Virus infection reduced by 96% through mechanical methods

URV contributes to international project creating a chemical-free virucidal surface.

Share

Researchers from Universitat Rovira i Virgili and RMIT (Australia) created a silicon surface with small spikes. When viruses touch it, these spikes damage them, reducing infection by 96%. This technology could make labs with dangerous biological material safer and easier to manage for professionals.

Researchers have created a simple yet effective method to kill viruses: spiking them with tiny needles. This technique, involving ion bombardment of a metal plate, produces a surface with 2-nanometer thick hands that are 290 high. Using silicon for simplicity, this process requires no chemicals and holds high virucidal potential.

Baulin, who spent a decade studying nature-inspired methods for controlling microorganisms, draws inspiration from insect wings. He notes that nanometric structures in insect wings can pierce bacteria and fungi. The needles must be smaller due to virus size to combat viruses, like hPIV-3, which cause respiratory infections. Baulin highlights the safety of studying hPIV-3, an epidemiologically significant virus causing respiratory infections in children without fatal effects in adults.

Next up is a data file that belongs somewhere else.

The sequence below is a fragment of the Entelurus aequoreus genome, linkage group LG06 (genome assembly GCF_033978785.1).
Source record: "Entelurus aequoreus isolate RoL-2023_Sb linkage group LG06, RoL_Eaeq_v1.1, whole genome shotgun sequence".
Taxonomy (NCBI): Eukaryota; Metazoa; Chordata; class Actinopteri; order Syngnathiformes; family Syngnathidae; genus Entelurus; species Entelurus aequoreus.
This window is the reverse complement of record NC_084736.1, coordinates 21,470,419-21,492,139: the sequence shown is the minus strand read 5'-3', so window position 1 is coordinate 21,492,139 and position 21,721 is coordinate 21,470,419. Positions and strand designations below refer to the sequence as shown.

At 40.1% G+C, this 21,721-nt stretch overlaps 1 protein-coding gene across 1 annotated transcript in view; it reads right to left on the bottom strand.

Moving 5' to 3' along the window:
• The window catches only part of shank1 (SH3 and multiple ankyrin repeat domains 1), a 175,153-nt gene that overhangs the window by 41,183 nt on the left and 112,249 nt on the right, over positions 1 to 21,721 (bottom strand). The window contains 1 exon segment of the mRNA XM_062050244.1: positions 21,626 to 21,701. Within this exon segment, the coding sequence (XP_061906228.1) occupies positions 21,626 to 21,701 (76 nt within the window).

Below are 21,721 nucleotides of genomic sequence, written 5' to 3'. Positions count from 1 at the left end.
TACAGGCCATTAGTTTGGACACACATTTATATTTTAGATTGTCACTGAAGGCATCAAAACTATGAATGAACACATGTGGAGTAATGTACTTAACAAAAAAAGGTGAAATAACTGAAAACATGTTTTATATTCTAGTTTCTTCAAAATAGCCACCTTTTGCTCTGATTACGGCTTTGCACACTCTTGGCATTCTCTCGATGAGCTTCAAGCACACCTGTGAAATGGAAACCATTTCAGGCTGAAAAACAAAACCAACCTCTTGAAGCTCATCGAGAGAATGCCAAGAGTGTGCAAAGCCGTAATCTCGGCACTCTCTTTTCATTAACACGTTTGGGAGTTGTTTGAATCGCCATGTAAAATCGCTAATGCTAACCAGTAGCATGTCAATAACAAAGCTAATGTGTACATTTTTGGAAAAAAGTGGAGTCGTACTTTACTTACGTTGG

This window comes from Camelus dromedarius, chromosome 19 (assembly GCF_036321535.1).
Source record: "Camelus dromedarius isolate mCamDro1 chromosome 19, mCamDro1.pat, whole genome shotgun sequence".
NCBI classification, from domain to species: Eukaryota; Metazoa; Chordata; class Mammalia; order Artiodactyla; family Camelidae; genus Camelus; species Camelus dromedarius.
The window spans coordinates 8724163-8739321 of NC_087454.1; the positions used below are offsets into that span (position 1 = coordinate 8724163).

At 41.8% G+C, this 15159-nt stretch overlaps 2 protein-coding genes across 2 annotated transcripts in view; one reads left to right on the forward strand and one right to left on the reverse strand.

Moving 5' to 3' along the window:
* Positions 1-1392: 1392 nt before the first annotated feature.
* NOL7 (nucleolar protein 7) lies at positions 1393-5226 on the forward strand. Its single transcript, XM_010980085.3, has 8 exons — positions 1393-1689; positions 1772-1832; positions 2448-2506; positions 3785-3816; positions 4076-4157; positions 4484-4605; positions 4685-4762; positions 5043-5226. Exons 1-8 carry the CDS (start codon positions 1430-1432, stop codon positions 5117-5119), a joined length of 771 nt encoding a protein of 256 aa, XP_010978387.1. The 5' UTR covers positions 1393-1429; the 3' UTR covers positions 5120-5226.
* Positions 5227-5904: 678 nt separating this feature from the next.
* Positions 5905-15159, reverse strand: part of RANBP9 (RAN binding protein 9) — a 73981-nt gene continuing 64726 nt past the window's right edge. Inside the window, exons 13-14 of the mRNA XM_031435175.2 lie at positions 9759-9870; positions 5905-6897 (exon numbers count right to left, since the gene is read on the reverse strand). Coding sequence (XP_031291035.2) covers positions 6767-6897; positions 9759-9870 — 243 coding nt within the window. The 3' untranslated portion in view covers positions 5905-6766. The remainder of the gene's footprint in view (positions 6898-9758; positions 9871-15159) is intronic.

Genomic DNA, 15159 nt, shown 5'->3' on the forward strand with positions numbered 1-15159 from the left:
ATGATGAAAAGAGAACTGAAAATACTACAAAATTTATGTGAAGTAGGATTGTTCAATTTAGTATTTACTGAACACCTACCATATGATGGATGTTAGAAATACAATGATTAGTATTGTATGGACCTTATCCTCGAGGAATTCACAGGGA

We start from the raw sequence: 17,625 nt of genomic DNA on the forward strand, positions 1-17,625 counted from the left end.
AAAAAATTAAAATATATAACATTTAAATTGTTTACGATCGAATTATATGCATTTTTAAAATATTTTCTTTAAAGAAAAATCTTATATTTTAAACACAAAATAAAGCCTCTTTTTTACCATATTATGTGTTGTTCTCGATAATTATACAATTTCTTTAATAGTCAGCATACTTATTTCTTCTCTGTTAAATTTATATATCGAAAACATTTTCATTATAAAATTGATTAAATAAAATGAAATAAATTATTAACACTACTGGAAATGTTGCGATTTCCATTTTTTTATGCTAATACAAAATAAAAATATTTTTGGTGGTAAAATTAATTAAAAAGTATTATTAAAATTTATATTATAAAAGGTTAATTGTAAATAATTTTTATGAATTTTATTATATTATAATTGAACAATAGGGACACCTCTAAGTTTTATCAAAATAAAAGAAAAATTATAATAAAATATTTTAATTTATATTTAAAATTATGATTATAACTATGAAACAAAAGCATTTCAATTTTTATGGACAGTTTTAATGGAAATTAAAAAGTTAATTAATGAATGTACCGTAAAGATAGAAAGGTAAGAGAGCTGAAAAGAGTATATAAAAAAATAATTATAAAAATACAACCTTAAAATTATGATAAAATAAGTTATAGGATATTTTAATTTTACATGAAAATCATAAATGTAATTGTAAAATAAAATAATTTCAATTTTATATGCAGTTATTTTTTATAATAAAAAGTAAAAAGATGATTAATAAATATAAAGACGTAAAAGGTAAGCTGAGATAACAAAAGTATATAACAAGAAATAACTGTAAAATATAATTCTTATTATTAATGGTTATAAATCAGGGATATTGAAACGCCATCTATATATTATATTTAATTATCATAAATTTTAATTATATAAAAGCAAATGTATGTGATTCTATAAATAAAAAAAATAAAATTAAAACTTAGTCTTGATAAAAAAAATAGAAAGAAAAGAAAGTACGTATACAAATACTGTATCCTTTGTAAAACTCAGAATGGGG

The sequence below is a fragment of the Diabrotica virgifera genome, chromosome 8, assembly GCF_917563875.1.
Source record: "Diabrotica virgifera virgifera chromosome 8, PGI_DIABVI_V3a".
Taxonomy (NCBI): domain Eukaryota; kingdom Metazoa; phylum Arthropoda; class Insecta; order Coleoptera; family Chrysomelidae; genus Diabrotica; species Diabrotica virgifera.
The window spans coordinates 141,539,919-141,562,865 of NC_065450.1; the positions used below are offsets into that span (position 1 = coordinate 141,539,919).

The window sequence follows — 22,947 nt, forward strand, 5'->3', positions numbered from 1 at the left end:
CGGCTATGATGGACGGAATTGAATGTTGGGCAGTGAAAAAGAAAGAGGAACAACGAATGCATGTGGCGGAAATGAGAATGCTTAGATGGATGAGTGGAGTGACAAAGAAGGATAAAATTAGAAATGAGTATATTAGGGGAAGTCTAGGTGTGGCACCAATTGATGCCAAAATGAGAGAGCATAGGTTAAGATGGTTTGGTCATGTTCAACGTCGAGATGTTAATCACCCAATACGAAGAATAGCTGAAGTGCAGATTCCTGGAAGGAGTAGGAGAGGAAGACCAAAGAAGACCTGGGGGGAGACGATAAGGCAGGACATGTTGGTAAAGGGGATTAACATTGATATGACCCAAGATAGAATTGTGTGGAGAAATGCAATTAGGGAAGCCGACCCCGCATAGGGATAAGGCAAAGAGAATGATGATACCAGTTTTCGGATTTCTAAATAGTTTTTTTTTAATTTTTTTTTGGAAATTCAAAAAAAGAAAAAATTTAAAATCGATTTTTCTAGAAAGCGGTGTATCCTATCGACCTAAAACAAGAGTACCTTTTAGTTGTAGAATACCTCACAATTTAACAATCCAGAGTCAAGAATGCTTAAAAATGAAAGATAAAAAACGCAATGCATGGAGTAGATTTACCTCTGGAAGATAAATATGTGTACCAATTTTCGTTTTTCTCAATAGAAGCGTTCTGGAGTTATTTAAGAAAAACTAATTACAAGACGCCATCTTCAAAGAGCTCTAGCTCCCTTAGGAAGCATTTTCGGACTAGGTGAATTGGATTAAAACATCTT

The research team studied how viruses lose their infectious ability when touching the nanostructured surface, both theoretically and practically. URV researchers Baulin and Tzanov used the finite element method, a computational approach, to simulate virus-needle interactions. Simultaneously, RMIT University researchers conducted practical experiments, exposing the virus to the nanostructured surface and observing the outcomes.

The method is highly effective, turning off 96% of viruses within six hours of contact with the surface. The study confirms the virucidal effect, as the needles damage the virus structure or pierce the membrane. Applying this technology in risky places like labs or health centers can help contain infectious diseases, making these environments safer for researchers, health workers, and patients.

The research highlights the efficacy of mechanical methods in reducing viral infection ability by an impressive 96%. This innovative approach opens possibilities for improving safety measures in environments with potentially hazardous biological materials. The study’s findings provide a foundation for further exploration and practical implementation of this mechanical approach in diverse settings.

Journal reference:

  1. Samson W. L. Mah, Denver P. Linklater al., Piercing of the Human Parainfluenza Virus by Nanostructured Surfaces. ACS. DOI: 10.1021/acsnano.3c07099.

Newsletter

See stories of the future in your inbox each morning.

Trending